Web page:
Almost all religions have behind them followers who believe that theirs is the ultimate religion. While it is not an uncommon practice for people to believe that about their religion there are of course always others who would disagree, because so far nothing takes the place of their specific doctrine of faith. There is though one religion that stands out above and beyond the rest, not simply because it has stood the test of time but it is also perhaps the most tolerant of faiths as well…Hinduism.
What makes Hinduism appealing to so many is the that through it all religions are valid. All religions are significant in Hinduism because they are all part of the absolute path to the ultimate God. As long as the belief of the individual is pure and their heart true, the path will lead them to God. Even when it appears that our very existence negates any possibility of such a thing.
There has been some debate on the exact date of origin in concern of Hinduism, but it is generally believed to have been around since 1500 b.c.e. (1). It is therefore the oldest religion in practice, with over one billion followers around the world. What has made it stand the test of time is perhaps the nature of the Hindu God Brahman and the many ways one can connect to this supreme being. Hindus believe the nature of God is akin to the universe and all that is beyond it. Brahman is omnipotent, everywhere you look you are looking at Brahman. Everything that surrounds you is part of the original identity.
Hindu’s believe their God is one of omnipotent power but that you can get to him/her through several paths and deities. There are many individual deities in Hinduism (2), and their sole purpose is to bring about one end result; if you have one need that you want fulfilled then you need only ask one specific deity for it. Take the beloved Ganesha for instance, who besides Brahman himself is perhaps the most popular deity. He is the elephant headed son of Shiva and Parvati and he is the God Hindus look to for help in difficult situations. He is believed to remove obstacles that stand in the way. Hinduism might not appear monotheistic with it’s many personal deities but that could not be farther from the truth. All paths lead to Brahman, the personal gods are a fit for a specific need, a tool used to link one with Brahman. They are needed because Brahman has no form and therefore is unknowable in this world. Brahman is knowledge in all sense of the word, and all that knowledge is believed to come to each person upon their liberation.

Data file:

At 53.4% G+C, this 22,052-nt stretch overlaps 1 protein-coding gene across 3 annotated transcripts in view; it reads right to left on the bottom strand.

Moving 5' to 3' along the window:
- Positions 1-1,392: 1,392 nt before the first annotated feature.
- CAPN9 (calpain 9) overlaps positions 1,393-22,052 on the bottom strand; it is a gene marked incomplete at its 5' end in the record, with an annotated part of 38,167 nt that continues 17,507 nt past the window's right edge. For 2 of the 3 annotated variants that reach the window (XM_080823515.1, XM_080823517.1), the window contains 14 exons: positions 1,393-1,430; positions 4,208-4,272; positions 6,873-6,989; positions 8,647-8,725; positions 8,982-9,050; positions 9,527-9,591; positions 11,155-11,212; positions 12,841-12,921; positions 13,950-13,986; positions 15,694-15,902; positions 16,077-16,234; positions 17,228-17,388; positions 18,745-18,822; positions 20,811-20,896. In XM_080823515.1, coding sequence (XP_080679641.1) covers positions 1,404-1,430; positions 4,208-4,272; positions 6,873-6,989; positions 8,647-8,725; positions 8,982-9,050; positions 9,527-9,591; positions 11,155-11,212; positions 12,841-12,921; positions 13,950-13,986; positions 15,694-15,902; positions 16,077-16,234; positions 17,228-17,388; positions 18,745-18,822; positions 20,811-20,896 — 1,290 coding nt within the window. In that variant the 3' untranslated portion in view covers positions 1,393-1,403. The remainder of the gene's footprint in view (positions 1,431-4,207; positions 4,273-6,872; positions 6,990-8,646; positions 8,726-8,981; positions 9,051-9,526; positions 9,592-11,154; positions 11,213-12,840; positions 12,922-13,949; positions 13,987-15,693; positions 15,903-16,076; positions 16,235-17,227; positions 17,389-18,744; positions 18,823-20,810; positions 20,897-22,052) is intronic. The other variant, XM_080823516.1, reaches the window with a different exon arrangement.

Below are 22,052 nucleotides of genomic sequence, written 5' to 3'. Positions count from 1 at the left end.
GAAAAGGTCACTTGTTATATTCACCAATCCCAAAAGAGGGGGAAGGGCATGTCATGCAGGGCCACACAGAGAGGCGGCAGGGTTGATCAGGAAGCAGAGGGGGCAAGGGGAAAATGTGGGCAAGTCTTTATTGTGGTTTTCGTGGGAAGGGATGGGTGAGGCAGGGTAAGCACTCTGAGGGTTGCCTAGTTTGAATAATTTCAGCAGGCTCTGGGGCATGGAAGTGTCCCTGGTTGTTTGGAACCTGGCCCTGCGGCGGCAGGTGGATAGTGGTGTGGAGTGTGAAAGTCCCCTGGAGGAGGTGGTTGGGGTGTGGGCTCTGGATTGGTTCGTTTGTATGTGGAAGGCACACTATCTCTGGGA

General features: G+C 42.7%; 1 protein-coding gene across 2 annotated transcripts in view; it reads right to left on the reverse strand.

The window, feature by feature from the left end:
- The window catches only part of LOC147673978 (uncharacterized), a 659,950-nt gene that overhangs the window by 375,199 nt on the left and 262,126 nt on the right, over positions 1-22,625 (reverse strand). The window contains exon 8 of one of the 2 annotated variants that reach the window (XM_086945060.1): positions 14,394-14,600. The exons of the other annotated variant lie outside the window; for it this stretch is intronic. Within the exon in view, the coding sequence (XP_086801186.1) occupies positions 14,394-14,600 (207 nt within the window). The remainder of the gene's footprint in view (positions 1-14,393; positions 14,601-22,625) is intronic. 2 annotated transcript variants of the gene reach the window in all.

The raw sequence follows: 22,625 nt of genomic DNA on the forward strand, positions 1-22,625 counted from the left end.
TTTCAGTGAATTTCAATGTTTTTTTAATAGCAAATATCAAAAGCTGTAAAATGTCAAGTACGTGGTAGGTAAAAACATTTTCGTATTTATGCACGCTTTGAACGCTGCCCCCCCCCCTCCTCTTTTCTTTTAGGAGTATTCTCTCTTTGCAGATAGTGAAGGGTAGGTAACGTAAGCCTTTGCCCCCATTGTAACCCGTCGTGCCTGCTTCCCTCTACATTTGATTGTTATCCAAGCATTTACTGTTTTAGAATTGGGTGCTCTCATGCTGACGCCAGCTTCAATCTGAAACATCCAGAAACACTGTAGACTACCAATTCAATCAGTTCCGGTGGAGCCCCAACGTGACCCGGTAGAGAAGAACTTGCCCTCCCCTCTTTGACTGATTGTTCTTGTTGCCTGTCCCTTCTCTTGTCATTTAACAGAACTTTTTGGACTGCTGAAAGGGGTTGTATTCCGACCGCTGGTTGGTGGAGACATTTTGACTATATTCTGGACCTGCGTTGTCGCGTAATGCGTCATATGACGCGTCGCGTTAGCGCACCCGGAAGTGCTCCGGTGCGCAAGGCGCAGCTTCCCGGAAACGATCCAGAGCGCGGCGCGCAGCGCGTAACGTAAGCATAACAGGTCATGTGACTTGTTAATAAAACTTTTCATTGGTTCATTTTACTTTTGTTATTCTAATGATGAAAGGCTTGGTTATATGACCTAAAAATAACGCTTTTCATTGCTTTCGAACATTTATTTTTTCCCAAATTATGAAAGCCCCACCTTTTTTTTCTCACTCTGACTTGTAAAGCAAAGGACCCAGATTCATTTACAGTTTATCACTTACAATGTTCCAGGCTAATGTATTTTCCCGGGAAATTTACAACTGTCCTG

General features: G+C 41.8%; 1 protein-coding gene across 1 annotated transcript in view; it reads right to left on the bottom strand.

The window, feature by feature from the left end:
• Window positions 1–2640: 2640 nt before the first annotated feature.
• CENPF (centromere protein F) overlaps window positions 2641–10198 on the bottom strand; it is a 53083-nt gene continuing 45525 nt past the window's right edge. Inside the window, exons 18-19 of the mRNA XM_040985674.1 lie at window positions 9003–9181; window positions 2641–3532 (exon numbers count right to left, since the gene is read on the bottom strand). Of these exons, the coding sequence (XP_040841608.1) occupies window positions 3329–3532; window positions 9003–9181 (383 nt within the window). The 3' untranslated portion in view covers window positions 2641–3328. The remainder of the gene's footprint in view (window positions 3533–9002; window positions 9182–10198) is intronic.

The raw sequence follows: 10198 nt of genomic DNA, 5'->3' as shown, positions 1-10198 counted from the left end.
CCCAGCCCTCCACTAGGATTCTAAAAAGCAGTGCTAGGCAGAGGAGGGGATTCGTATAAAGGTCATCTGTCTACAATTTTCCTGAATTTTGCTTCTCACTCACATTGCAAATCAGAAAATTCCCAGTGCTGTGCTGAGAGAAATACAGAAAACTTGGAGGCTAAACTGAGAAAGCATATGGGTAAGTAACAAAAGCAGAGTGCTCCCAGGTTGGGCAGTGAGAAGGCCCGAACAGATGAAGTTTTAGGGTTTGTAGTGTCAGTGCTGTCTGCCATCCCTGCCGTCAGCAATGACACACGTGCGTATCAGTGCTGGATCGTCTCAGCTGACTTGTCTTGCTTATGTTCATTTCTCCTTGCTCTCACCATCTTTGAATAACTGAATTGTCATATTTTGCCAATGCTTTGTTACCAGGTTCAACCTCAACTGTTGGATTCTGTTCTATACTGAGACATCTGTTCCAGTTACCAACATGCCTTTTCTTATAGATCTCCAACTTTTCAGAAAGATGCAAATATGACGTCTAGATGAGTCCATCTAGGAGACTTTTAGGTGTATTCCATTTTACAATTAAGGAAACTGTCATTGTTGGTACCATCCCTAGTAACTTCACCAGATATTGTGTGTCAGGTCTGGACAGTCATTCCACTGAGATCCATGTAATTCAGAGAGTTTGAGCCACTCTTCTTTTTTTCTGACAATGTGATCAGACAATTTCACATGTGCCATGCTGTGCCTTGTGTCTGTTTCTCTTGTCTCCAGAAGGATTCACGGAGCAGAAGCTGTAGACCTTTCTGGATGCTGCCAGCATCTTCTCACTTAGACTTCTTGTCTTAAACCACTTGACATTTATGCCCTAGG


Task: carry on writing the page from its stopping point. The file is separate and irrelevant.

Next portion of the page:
There are three ways to reach liberation; karma yoga, jnana yoga, and bhakti yoga (1). The first path is one in which people must be willing to put the needs or wishes of others before one’s own. Hindus greatly believe in karma, which literally means ritual action. There is no fate in this world, there is cause and effect. If ones actions benefit others then beneficial actions will come back to them. Karma is used to make sense of the evil in the world. Too much negative karma will result in a rebirth and and a much longer wait to liberation.
The second path jnana yoga is the way of knowledge. It is believed that through studying the Hindus sacred scriptures one can then meditate through yoga on their learned scriptural knowledge and gain insight into the divine power and true essence of the universe. It has been said that without the practice of yoga one could not be liberated. Yoga is the path to the union of the human with the divine. Through its practice one can reflect objectively while preparing themselves for the transformation of liberation, which is always the end goal.
The last path to liberation is bhakti yoga, or the way of love and devotion. It is the ultimate promise that if one surrenders their love and devotion to Brahman they will then ultimately find their way to him/her.
There is so much more to Hinduism than can be put into a single article. If Hinduism sounds interesting to you then some suggestive reading would be to start with the Vedas. The Vedas, are the most authoritative of all Hindu texts.
Oxtoby, W., & Segal, A. (2012). A concise introduction to world religions (second edition ed.). : Oxford University Press. (1)
Bowen, J. (). Religions in Practice, An Approach To The Anthropology Of Religion (sixth edition ed.). : Nancy Roberts. (2)